How to Tame Period Pain (and Avoid Ruining a Perfectly Good Month)

Sure, you can always take ibuprofen, but here are some home remedies to try when your period symptoms turn painful.

Cramping, lower-back pain, tender breasts, and headaches are just a few of the period pains women experience monthly. And well, for something that happens every 28 to 30 days, menstrual cycles can still surprise you with the number of uncomfortable period symptoms you experience. Period pain, while not fun, is common and usually can be treated—or at least lessened—with at-home remedies. However, if you experience debilitating symptoms to the point where you cannot work or enjoy life, you may have a more serious condition that requires your doctor's attention and treatment. (Don't delay setting up an appointment so you can find pain relief!)

For general period pain, consider this your 101 guide to relieving symptoms and feeling better every month.

What causes period pain?

According to the American College of Obstetricians and Gynecologists, an estimated 50 percent of women who menstruate experience period pain at least one to two days per month. Of course, the intensity varies by person, with some women experiencing manageable cramps or a slight headache, while others struggle to get out of bed.

Also known as dysmenorrhea, menstrual pain is caused in part by the release of prostaglandins. These naturally occurring chemicals in the uterine lining cause the uterus muscle and blood vessels to contract, explains Alyssa Dweck, MD, a gynecologist and the host of the Business of the V podcast. "Uterine muscular contractions occur intermittently before and during flow, and aid in the expulsion of the thickened uterine lining that forms and sheds if pregnancy does not occur," she explains. When these contractions occur, blood flow is interrupted, resulting in pain. You also may experience period pain if you have an underlying condition, including uterine fibroids, ovarian cysts, endometriosis, or an infection.

In short: During this monthly occurrence, your hormones are raised, which can cause a slew of uncomfortable symptoms that pass once your period has finished.

How to relieve period pain: Hot water bottle
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How to Relieve 4 Painful Period Symptoms

Nope, you don't have to sit and suffer throughout your period aches and pains. Menstrual cycles can be more comfortable—or at least more bearable—with a few changes in your diet and daily habits. Here, experts share their most effective at-home remedies, symptom-by-symptom.

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Breast Sensitivity

During your menstrual cycle, your breasts may become more extensive and feel painful to the touch. For many, the simple act of brushing up against something or giving a tight hug can be painful.

Breast tenderness is caused by a combination of inflammation, excess estrogen, and an imbalance in the ratio of sodium to potassium in the body, explains Dana Bruck, LAc, MSTCM, the co-founder of OVA MOON.

To find relief, start by ensuring you're getting enough iodine, increasing your water intake, and loading up on potassium-rich foods. "Iodine helps promote healthy estrogen metabolism and down-regulates estrogen receptors, which is important because excess estrogen is the main culprit of breast tenderness," Bruck says. Foods rich in iodine include seaweed and seafood, while broccoli, spinach, bananas, and citrus load you with potassium.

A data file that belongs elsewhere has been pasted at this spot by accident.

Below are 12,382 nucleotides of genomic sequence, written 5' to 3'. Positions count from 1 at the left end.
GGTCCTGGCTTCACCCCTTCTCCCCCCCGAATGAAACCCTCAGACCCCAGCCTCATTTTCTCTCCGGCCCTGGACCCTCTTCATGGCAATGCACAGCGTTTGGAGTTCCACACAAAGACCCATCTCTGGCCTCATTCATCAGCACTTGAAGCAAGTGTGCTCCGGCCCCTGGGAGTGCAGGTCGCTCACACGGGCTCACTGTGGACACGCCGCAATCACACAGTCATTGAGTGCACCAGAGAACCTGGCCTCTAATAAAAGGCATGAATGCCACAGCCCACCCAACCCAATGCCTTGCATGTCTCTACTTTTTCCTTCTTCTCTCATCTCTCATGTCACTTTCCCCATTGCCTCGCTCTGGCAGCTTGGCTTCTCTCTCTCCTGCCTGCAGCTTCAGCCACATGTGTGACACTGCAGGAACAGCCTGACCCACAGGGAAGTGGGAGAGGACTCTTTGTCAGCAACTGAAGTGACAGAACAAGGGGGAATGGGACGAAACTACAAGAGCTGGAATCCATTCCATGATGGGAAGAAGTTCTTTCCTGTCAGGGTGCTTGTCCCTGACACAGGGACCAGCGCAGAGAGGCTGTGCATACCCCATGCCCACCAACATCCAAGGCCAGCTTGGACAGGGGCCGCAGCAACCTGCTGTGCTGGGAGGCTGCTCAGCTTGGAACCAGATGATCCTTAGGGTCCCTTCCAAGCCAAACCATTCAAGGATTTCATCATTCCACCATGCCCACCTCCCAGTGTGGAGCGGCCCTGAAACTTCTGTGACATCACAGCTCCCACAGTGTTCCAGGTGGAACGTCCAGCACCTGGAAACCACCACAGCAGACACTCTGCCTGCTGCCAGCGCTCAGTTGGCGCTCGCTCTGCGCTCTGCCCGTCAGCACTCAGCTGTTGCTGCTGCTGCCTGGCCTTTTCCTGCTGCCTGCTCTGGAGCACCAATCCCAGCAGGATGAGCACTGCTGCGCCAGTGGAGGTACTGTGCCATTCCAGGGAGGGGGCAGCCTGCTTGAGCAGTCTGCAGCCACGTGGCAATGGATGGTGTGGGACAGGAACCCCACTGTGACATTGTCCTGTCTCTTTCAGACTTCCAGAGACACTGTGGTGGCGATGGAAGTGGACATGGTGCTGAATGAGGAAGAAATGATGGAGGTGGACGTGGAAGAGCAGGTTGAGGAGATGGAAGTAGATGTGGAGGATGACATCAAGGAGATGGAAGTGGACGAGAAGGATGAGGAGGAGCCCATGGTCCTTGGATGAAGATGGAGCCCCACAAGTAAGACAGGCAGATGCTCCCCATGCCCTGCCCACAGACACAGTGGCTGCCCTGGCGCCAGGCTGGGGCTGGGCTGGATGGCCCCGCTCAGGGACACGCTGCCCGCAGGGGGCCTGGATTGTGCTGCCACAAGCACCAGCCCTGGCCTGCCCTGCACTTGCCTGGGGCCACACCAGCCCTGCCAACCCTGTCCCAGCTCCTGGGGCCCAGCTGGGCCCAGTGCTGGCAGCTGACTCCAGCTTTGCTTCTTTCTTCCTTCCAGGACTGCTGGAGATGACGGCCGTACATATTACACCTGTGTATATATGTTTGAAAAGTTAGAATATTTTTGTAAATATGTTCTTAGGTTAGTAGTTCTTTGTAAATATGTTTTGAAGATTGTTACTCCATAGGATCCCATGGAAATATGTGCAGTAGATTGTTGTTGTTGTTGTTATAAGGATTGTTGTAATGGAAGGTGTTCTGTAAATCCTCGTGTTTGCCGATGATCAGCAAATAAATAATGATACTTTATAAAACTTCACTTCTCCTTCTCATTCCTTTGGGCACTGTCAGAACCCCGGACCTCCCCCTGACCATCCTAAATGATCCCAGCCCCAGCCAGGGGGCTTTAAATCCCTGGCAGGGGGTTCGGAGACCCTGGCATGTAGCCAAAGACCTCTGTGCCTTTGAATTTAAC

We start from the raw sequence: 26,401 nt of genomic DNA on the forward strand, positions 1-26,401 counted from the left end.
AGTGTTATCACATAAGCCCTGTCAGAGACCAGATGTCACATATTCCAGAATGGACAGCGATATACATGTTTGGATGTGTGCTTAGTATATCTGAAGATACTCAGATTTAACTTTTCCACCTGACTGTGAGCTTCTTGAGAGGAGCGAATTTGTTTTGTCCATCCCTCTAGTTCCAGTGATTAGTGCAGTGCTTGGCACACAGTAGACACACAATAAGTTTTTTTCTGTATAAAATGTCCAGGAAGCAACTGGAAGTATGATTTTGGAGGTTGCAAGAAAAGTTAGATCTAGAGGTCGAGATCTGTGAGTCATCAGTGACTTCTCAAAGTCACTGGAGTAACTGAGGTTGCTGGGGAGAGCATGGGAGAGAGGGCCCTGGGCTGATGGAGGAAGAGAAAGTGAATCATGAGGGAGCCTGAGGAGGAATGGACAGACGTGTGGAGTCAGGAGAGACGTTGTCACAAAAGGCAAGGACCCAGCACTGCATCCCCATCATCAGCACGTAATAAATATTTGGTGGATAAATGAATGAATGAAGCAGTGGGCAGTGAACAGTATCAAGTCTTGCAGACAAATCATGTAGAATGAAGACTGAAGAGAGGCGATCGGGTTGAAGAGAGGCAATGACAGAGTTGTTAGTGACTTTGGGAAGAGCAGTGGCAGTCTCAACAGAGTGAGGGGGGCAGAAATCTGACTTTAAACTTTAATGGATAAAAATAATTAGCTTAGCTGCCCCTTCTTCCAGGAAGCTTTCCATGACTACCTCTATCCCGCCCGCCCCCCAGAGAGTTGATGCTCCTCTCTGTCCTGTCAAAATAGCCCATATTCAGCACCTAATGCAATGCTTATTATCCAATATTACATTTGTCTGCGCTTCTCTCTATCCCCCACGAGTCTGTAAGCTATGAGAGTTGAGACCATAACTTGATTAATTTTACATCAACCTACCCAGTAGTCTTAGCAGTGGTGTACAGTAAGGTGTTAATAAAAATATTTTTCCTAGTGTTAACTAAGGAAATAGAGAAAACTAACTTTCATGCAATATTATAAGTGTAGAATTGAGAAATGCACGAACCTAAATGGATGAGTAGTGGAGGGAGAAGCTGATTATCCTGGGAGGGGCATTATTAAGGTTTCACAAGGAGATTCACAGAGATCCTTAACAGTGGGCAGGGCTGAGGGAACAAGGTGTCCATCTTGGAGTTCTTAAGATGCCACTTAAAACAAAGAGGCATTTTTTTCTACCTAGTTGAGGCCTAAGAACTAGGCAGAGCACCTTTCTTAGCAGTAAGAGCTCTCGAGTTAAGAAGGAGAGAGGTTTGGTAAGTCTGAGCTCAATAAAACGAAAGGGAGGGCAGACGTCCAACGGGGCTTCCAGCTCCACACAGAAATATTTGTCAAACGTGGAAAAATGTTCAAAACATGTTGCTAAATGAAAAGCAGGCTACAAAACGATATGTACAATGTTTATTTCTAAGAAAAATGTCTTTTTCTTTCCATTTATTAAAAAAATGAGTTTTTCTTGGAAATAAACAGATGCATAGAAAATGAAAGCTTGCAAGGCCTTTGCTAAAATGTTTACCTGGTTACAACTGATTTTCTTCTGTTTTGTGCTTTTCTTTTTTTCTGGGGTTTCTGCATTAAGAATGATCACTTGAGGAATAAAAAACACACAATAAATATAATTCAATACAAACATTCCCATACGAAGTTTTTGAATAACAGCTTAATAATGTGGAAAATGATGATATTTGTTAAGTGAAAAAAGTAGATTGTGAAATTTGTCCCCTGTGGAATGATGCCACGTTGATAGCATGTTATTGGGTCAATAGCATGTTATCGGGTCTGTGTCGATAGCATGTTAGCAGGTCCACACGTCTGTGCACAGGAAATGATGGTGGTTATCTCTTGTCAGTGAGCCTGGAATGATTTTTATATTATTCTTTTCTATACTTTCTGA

Another helpful tip is to change up the bra you wear during your period to be more supportive and minimize mobility, Dr. Dweck recommends.

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Uterus contractions can make you feel nauseous and, in some cases, can nearly take your breath away. To the rescue is something you probably have within reach: a hot water bottle or a heating pad. As Bruck explains, heat relaxes the muscles in your body—as well as your uterus—helping to relieve cramps quickly. Another way to find relief is to load up on magnesium and ginger, which can relax internal muscles in higher doses, she adds. You can take a supplement or make ginger tea with honey to find some comfort.

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Lower-Back Pain

Many women experience lower-back pain during their menstrual cycle, and the same at-home remedies for cramping can be effective. As Bruck says, hot water bottles and topical arnica cream are great remedies for lower back pain that comes with your period. "The heat can offer immediate relaxation, and the arnica cream works topically to reduce inflammation," she continues. "Massaging this area can also bring much-needed relief."

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If you can't seem to focus and have a pounding headache during your period, it could be caused by a lack of specific vitamins in your body. Brock recommends a high dose of ginger or magnesium (found in nuts, seeds, legumes, whole grains, avocados, bananas, and more) can help relax tension in your head caused by inflammation. If you're feeling sensitive, try applying a cold compress over your eyes and head where there's a pain for cooling relief. "Also, make sure you are having regular bowel movements the week before menstruation because this is how excess estrogen leaves the body. Estrogen that gets stuck in the body can cause menstrual headaches and also period pain," she adds.

RELATED: 4 Pressure Points That Can Quickly Soothe a Headache

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